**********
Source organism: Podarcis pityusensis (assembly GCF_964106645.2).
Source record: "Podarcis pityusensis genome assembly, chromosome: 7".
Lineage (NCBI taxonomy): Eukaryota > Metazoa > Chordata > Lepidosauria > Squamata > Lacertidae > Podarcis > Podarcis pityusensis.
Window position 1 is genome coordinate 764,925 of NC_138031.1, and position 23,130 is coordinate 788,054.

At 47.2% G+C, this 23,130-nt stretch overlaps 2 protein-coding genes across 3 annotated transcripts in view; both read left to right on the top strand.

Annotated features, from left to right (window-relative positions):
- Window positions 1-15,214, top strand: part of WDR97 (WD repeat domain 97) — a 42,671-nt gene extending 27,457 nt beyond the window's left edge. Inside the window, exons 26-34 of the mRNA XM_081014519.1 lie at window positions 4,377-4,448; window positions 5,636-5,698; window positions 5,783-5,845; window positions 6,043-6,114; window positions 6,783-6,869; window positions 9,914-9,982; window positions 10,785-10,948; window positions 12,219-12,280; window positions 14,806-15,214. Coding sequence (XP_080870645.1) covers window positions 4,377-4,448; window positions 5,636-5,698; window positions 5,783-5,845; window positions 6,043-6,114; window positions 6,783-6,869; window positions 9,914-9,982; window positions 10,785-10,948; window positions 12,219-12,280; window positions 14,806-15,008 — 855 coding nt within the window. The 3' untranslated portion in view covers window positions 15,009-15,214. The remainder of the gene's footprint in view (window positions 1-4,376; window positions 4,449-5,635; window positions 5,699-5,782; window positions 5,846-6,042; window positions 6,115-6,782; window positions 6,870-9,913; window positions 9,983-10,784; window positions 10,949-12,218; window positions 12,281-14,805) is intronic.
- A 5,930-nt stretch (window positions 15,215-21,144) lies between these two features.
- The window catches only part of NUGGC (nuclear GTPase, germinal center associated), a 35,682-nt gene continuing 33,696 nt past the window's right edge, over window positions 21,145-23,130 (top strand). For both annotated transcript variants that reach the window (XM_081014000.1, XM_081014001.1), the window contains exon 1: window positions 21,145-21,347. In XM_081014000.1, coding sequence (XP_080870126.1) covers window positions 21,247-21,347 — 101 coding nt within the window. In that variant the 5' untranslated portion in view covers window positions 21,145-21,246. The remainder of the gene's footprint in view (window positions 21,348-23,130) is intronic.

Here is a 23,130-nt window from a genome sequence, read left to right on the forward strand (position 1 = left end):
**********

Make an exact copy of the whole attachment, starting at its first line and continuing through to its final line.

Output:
Source organism: Podarcis pityusensis (assembly GCF_964106645.2).
Source record: "Podarcis pityusensis genome assembly, chromosome: 7".
Lineage (NCBI taxonomy): Eukaryota > Metazoa > Chordata > Lepidosauria > Squamata > Lacertidae > Podarcis > Podarcis pityusensis.
Window position 1 is genome coordinate 764,925 of NC_138031.1, and position 23,130 is coordinate 788,054.

At 47.2% G+C, this 23,130-nt stretch overlaps 2 protein-coding genes across 3 annotated transcripts in view; both read left to right on the top strand.

Annotated features, from left to right (window-relative positions):
- Window positions 1-15,214, top strand: part of WDR97 (WD repeat domain 97) — a 42,671-nt gene extending 27,457 nt beyond the window's left edge. Inside the window, exons 26-34 of the mRNA XM_081014519.1 lie at window positions 4,377-4,448; window positions 5,636-5,698; window positions 5,783-5,845; window positions 6,043-6,114; window positions 6,783-6,869; window positions 9,914-9,982; window positions 10,785-10,948; window positions 12,219-12,280; window positions 14,806-15,214. Coding sequence (XP_080870645.1) covers window positions 4,377-4,448; window positions 5,636-5,698; window positions 5,783-5,845; window positions 6,043-6,114; window positions 6,783-6,869; window positions 9,914-9,982; window positions 10,785-10,948; window positions 12,219-12,280; window positions 14,806-15,008 — 855 coding nt within the window. The 3' untranslated portion in view covers window positions 15,009-15,214. The remainder of the gene's footprint in view (window positions 1-4,376; window positions 4,449-5,635; window positions 5,699-5,782; window positions 5,846-6,042; window positions 6,115-6,782; window positions 6,870-9,913; window positions 9,983-10,784; window positions 10,949-12,218; window positions 12,281-14,805) is intronic.
- A 5,930-nt stretch (window positions 15,215-21,144) lies between these two features.
- The window catches only part of NUGGC (nuclear GTPase, germinal center associated), a 35,682-nt gene continuing 33,696 nt past the window's right edge, over window positions 21,145-23,130 (top strand). For both annotated transcript variants that reach the window (XM_081014000.1, XM_081014001.1), the window contains exon 1: window positions 21,145-21,347. In XM_081014000.1, coding sequence (XP_080870126.1) covers window positions 21,247-21,347 — 101 coding nt within the window. In that variant the 5' untranslated portion in view covers window positions 21,145-21,246. The remainder of the gene's footprint in view (window positions 21,348-23,130) is intronic.

Here is a 23,130-nt window from a genome sequence, read left to right on the forward strand (position 1 = left end):